San Diego State University’s Independent Student Newspaper Since 1913

The Daily Aztec

San Diego State University’s Independent Student Newspaper Since 1913

The Daily Aztec

San Diego State University’s Independent Student Newspaper Since 1913

The Daily Aztec

Low-income students have options for studying abroad

Within minutes of walking into my American institution class, my professor begins to burst with excitement about the opportunity available for students to study abroad in Ghana.

Almost immediately chatter and excitement fill the air until one student bursts out, “What if I want to go, but can’t afford it? I heard studying abroad is unreasonably expensive.”

Within seconds the room gets quiet as a few students mutter, “Yeah,” and “I don’t have the money for that.”

As the professor gets the class back in order, I too began to wonder how in the world I would pay the cost of studying abroad.

It was much to my surprise many students felt they would have to limit or even jeopardize their educational experiences due to financial setbacks.

“I am already in that ‘poor broke college student’ predicament right now. I’m living day to day as it is,” freshman Najja Wilson said. “Though my major requires that I study abroad in able to graduate, I do not see that as a possibility so I’ve been weighing my options and searching for alternatives”

Wilson isn’t alone with those feelings.

“I wish there were grants or money available for students who can’t afford to study abroad,” freshman Chidera Ezeani said. “It isn’t fair that I have to jeopardize my education just because I am not well off — I almost feel as if I am being robbed of an authentic college experience.”

Due to the concern among many of my peers, as well as my own discouragement, I decided to do some research. I doubted such a large college with a variety of students from all economic backgrounds could have such indifference for the very students who needed assistance the most.

After much research, I realized there is money available — a lot.

For students who do not have the financial capacity to travel to Europe or anywhere else, SDSU offers money to those who need it through scholarship and grant opportunities.

After speaking with study abroad outreach officer Ine Williams, it became clear there are options for low-income students, but not many students know about them.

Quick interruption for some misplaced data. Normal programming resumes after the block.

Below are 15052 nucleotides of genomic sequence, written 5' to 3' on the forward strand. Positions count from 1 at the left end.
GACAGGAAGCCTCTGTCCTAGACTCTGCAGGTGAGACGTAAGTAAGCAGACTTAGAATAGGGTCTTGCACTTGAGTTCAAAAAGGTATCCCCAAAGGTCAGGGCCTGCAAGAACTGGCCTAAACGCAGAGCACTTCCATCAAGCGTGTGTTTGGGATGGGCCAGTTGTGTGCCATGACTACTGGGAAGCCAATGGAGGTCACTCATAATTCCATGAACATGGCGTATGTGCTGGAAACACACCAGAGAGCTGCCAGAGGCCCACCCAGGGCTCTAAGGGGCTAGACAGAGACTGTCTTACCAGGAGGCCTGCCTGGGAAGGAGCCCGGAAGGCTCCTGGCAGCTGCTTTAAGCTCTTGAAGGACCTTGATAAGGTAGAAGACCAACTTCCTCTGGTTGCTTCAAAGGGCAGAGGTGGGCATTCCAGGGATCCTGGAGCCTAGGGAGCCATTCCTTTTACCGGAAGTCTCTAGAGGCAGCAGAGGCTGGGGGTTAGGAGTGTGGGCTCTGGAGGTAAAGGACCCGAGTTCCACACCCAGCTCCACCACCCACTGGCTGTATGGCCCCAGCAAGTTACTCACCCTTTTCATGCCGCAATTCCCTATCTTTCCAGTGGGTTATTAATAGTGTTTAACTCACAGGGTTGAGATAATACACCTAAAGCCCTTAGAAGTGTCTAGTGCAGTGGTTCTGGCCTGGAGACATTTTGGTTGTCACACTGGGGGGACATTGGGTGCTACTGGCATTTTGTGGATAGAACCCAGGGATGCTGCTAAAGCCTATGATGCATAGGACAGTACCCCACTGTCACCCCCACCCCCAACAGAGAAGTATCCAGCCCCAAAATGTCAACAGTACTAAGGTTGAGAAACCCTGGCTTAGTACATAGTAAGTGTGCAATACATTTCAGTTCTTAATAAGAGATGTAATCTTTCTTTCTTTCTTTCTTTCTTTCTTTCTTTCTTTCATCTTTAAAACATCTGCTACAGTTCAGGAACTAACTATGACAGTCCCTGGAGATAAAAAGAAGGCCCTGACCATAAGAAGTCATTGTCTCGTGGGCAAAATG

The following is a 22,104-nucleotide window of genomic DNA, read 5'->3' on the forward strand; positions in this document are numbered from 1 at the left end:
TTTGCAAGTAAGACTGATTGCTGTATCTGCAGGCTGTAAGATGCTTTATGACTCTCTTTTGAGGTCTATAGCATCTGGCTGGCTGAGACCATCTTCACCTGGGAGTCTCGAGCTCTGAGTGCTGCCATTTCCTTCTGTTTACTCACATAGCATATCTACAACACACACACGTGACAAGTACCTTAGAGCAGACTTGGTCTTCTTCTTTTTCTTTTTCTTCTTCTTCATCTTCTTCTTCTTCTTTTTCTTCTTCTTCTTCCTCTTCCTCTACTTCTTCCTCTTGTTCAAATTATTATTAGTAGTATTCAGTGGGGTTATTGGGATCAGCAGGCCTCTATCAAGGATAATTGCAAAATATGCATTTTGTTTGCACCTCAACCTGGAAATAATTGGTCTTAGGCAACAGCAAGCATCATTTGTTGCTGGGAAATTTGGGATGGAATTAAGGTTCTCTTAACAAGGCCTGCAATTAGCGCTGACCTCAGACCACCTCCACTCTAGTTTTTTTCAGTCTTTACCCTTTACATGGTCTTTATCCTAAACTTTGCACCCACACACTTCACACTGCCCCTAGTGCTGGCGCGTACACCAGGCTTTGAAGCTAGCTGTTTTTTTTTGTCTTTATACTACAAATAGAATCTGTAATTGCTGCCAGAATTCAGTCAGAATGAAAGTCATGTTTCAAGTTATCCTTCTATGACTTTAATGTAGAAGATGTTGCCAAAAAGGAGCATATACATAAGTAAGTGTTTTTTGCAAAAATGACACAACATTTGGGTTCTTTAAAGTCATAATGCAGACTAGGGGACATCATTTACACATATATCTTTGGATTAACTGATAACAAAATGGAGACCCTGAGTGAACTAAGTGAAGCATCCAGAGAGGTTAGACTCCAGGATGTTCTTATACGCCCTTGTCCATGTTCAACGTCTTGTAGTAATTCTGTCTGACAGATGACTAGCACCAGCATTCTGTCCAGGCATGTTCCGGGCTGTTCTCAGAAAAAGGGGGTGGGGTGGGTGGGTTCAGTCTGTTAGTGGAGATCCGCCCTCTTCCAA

“There are many scholarship opportunities available,” Williams said. “A lot of it deals with working with the financial aid office, and many people do not think they are eligible so they don’t even attempt to search. The reason so many people feel studying abroad is not an option for them is because the idea of traveling, people automatically think it’s expensive, because you have to fly and get a hotel, but studying abroad is not the same. Studying abroad requires being apart of a community, and you are a student, which is where financial aid comes to play. If we could defeat the perpetuation of the financial myth, more students with lower income would give it a shot.”

Clearly this is great, but if students don’t know where to look, how can they find these scholarship opportunities? Williams said if more people knew about the informational meetings held all semester every semester, that would fix the issue.

“We have sessions where we specifically mention the largest scholarships, each student is already in our database so all they need to do is register, and once they do that they will be directed to a list of scholarships,” Williams said. “Students will be directed to a list of over 600 study abroad opportunities where they will be able to search, filter, and review the options, making it so that they can be specific with their range of costs so they can navigate the best way to approach their plan.”

Ultimately, it is an institution’s duty to promote cultural diversity and provide as many educational opportunities as possible, especially when dealing with circumstances a student cannot control.

With the multitude of scholarships available, it’s clear SDSU has succeeded in that aspect. The issue, however, seems to be the lack of information available to students.

In addition, Williams highly encourages students to attend the informational meetings that are held 2 p.m. on Tuesdays, 12 p.m. on Wednesdays and 4 p.m. Thursdays in the International Student Center.

“My goal is to have everyone attend at least one meeting and activate their profile,” Williams said. “People can’t even make choices because they don’t know about the opportunity. This will change that.”

Whether you are a student drowning in debt, suffering through financial hardships or simply have no idea how you will be able to afford traveling overseas, but don’t want to miss out on the rewarding experience of studying abroad, don’t fret.

Money is not only available, but plentiful.

About the Contributor
Kemi Giwa, Opinion Editor
Kemi is a fourth-year public relations major with a minor in political science. Her interests include politics and racial justice.
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San Diego State University’s Independent Student Newspaper Since 1913
Low-income students have options for studying abroad